A noticeable change in the treatment of ROC is seen in the use of PLD after the approval based on the phase III trial by Gordon et al in 2004 [15]. Another new treatment seen in our study is bevacizumab. In Denmark, bevacizumab is approved for advanced OC with suboptimal cytoreduction and for ROC based on the results of ICON7/GOG218 and OCEANS/AURELIA studies [16-19], respectively. Another new treatment modality is the use of poly ADP-ribose polymerase (PARP) inhibitors, although not heavily used in the cohort with only six patients receiving a PARP inhibitor as maintenance therapy and 12 patients receiving it as a treatment option. This is because the emerging evidence of PARPs activity has been incorporated in clinical standard practice from late 2016, which was the later part of the observation period. PARP inhibitors have shown promise in the primary setting as published recently in the SOLO-1 trial (BRCA-mutated patients) and Prima and PAOLA-1 (all patients).

Six patients with stage IA received adjuvant treatment as described in the Danish guidelines present in 2013/2014 [20]. The guidelines state that all stage IA high-grade serous adenocarcinomas or other histological subtypes are to receive adjuvant treatment. Our present study population does not include stage IA low-grade serous adenocarcinomas, which means that the results only reflect patients who undergo oncological treatment.

Our study has several strengths and limitations. One strength is the non-selected population. Another is the possibility of follow-up in Denmark because of the implementation of electronic patient journals. The fact that almost all patients (88%) were surgically handled by the same department also gives strength to our results.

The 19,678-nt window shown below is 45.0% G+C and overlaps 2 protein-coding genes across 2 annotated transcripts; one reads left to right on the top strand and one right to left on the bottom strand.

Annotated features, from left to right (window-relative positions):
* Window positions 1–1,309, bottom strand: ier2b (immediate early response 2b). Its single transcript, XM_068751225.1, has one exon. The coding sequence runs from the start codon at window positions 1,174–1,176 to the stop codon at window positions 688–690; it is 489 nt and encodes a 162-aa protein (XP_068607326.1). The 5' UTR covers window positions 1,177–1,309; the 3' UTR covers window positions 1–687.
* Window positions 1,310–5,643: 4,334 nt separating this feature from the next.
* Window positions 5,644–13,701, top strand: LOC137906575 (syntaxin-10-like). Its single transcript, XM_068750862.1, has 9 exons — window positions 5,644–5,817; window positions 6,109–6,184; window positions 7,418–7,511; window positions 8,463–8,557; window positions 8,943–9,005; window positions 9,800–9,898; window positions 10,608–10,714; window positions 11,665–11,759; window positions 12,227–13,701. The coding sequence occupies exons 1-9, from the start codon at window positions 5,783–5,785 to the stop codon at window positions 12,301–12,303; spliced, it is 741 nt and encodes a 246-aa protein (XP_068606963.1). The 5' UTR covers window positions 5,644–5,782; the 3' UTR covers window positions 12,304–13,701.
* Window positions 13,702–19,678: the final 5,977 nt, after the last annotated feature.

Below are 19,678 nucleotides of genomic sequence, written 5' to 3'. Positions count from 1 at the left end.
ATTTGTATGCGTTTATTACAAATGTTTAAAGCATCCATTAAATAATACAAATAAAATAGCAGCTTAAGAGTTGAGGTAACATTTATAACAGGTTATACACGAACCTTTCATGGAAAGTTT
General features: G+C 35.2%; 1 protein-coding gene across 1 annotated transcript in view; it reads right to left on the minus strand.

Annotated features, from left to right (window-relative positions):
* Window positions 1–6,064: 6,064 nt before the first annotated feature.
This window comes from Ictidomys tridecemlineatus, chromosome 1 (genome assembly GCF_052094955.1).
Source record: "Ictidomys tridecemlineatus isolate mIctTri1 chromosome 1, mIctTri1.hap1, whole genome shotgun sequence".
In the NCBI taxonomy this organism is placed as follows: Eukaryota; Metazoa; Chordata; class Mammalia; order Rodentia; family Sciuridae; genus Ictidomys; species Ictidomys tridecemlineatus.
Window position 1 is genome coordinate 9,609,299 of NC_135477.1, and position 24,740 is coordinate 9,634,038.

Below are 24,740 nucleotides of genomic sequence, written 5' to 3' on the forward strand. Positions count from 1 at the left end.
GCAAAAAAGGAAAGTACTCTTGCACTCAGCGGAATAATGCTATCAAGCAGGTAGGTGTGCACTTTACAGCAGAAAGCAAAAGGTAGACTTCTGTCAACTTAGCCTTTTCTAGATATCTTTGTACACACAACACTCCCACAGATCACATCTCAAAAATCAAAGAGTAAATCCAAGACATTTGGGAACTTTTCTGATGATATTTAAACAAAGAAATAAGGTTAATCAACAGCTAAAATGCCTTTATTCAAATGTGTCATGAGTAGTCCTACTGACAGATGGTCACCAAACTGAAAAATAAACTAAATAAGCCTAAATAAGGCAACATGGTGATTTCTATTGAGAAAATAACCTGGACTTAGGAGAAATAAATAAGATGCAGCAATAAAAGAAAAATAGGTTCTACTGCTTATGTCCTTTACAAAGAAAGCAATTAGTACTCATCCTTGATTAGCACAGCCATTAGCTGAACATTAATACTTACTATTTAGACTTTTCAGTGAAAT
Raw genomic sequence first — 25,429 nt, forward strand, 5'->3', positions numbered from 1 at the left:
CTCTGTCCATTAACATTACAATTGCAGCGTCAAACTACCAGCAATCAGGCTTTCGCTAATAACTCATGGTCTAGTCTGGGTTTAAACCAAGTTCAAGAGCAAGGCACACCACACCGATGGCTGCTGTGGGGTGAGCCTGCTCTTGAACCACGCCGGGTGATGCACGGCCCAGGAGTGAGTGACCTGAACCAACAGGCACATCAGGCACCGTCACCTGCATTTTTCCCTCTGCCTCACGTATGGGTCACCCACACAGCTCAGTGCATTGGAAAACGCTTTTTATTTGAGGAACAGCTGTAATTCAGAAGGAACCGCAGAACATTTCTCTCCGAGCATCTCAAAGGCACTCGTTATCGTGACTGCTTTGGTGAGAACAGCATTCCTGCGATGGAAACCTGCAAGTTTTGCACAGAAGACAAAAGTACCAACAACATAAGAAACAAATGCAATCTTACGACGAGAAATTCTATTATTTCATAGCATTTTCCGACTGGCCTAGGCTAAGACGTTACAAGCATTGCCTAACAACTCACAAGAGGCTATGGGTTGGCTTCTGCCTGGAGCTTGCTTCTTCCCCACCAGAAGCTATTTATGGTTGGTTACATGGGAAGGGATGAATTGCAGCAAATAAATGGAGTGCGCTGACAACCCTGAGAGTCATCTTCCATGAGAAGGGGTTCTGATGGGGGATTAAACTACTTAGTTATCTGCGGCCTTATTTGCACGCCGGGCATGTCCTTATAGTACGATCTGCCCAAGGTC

A limitation in our study is that we only included patients who were referred to an oncological department. This means that the patients who either died before being referred or who chose not to be referred were not included. Another limitation is the limited number of patients included.

We chose to censor patients based on the last entry to the chart with the last check in the chart being done on 1 December 2018. The Danish healthcare system is based on the Central Patient Register which collects death dates on all Danish citizens. This means that we know with certainty that the patients censored before 1 December were still alive by 1 December. An exception to this is four patients from the Faroe Islands who were treated at one of the centres.

We chose not to examine the difference between those who received treatment at progression and those who did not. This choice was made on the assumption that those who do not receive subsequent treatment at progression are a highly selective patient group who do not have the adequate performance status to receive more chemotherapy and it would therefore not be of any value to compare the two. Furthermore, the more interesting question is the effect of treatment at later lines in which we would not have enough patients to make any valuable statistical comparison.


In conclusion, this retrospective study reports a median survival of 48.5 months for patients diagnosed with OC. The study documents that a majority of patients are diagnosed with advanced stages and that most patients will experience a progression at some point.

Correspondence: Tobias Berg. E-mail:

Accepted: 22 November 2019

Conflicts of interest: disclosure forms provided by the authors are available with the full text of this article at

Bib ref: 
Dan Med J 2020;67(1):A06190346